Appeals Panel Upholds Much Of Harris County Bail Ruling That Cited ‘Wealth-Based Detention’

A panel of the 5th Circuit Court of Appeals agreed that bail created a burden on poor defendants.

By Jill AmentFebruary 15, 2018 11:15 am

An appeals court confirmed the bail system in the state’s most populous county treated the rich differently from the poor.

Yesterday the U.S. 5th Circuit Court of Appeals upheld a major part of Chief U.S. District Judge Lee Rosenthal’s ruling that Harris County’s bail system was unfair to the poor.

Rosenthal’s lengthy ruling said that Harris County engaged in what the judge called “wealth-based detention,” holding that defendants were being required to pay bail in cases of minor crimes.

Gabrielle Banks covers the federal court for the Houston Chronicle, and has been reporting on this case for two years, says the impact of bail requirements falls more heavily on the poor.

“Oftentimes, because people’s jobs were on the line – their families, their livelihoods – people would just plead guilty. And they would get a criminal record,” Banks says.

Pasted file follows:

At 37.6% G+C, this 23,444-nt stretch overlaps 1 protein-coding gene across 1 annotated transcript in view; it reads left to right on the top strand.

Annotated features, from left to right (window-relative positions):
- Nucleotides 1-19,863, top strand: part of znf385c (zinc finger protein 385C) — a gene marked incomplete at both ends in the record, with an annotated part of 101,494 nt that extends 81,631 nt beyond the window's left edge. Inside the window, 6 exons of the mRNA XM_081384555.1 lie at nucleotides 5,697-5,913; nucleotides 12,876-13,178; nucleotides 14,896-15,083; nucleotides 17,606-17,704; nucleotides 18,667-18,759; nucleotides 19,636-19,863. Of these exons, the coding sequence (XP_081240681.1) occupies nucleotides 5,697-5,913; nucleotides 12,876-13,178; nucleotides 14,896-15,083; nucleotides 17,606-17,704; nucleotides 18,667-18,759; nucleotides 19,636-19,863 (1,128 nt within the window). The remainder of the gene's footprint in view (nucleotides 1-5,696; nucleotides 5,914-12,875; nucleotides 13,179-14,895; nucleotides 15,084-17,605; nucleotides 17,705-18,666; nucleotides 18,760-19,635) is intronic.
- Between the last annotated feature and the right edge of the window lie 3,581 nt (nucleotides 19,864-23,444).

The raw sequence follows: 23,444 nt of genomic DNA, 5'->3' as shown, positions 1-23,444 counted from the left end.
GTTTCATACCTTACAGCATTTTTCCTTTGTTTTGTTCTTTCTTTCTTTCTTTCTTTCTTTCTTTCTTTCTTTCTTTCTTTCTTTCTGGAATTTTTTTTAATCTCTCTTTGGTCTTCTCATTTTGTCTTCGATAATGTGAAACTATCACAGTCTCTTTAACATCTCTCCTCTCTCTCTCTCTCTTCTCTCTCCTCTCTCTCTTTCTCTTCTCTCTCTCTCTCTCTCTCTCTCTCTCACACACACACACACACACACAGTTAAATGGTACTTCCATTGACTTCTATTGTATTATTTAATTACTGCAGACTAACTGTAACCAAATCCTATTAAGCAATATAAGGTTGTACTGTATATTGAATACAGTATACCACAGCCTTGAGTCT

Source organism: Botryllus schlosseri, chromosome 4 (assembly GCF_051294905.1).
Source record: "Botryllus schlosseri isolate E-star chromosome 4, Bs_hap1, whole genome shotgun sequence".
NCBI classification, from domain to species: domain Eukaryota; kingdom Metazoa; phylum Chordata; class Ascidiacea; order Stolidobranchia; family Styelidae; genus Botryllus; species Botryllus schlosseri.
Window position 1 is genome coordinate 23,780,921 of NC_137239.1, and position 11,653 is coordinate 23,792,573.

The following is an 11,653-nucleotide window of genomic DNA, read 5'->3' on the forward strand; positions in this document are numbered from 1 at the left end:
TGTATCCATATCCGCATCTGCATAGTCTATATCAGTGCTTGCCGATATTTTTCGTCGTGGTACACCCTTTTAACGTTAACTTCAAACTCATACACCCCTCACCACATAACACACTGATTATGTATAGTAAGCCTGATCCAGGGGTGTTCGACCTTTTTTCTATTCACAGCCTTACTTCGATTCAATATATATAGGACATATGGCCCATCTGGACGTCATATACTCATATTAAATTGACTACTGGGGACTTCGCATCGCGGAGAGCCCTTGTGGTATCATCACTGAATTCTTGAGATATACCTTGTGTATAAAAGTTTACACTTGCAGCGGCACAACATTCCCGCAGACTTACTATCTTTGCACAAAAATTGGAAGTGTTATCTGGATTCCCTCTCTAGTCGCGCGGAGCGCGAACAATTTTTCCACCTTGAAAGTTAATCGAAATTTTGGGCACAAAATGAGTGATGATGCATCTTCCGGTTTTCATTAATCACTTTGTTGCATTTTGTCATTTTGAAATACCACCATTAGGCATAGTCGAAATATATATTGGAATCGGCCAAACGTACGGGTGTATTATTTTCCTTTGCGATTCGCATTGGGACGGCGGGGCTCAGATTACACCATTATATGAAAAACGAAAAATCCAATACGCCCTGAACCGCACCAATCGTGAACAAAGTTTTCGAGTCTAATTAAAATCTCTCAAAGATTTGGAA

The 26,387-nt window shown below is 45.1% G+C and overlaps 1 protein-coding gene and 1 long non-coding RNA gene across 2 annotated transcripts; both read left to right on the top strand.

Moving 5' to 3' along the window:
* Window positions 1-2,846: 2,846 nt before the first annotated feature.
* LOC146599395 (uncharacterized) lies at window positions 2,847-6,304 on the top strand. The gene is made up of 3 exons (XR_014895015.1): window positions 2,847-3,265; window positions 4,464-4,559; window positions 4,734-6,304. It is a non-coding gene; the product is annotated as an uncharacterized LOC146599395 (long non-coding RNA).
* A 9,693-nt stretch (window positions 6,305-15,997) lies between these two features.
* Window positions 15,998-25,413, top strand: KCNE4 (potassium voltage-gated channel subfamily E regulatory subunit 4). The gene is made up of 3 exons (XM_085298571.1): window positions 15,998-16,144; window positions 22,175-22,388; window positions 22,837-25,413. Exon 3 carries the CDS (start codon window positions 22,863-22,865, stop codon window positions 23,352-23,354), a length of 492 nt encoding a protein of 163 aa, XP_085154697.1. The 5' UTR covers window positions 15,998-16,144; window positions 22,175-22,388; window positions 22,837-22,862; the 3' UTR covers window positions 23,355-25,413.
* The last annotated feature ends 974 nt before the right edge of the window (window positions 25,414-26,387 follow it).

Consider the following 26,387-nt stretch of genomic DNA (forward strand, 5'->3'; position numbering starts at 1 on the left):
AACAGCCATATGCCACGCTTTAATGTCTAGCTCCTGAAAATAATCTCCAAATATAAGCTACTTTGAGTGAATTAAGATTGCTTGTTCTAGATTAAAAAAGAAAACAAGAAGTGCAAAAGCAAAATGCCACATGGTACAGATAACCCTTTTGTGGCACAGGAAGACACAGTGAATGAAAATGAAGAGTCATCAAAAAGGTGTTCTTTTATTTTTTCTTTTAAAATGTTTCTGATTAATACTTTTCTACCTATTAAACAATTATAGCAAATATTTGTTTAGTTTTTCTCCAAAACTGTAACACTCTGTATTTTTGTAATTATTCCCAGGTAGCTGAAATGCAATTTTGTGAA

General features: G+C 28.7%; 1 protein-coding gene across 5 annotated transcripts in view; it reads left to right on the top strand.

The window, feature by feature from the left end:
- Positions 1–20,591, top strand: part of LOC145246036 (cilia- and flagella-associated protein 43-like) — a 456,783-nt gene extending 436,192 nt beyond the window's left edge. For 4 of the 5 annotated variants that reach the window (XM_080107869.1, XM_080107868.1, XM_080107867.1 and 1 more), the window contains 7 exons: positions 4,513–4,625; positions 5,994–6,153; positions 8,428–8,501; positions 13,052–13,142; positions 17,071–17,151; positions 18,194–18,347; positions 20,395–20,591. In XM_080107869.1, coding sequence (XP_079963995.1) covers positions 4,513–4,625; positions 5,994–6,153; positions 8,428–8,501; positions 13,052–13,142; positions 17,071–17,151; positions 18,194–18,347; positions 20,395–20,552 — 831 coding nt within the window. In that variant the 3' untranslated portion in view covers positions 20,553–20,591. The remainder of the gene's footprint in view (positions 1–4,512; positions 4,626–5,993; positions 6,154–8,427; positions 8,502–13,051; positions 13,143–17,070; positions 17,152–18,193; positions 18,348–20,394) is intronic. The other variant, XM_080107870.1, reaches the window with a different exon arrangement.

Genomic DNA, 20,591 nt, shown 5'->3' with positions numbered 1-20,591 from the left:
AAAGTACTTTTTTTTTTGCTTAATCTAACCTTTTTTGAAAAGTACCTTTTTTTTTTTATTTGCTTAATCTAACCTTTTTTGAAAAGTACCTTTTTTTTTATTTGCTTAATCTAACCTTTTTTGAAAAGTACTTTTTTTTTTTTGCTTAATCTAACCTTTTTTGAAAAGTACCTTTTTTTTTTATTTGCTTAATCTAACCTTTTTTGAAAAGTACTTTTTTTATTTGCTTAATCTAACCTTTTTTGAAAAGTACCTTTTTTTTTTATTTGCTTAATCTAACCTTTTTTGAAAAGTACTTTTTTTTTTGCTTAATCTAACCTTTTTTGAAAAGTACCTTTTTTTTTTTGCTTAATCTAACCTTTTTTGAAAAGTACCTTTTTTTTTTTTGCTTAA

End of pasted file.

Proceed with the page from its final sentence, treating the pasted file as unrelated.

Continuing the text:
The appeals court upheld that portion of Rosenthal’s order, Banks says and “nitpicked” at details of the order.

“For one thing, [the county complained] that judges didn’t have enough discretion,” she says. “They wanted judges to have more of a say about who got out on these indigent releases.”

The 5th Circuit asked that the timeline for releasing those not subject to bail be extended from 24 to 48 hours.

The case now goes back to Judge Rosenthal.

Written by Shelly Brisbin.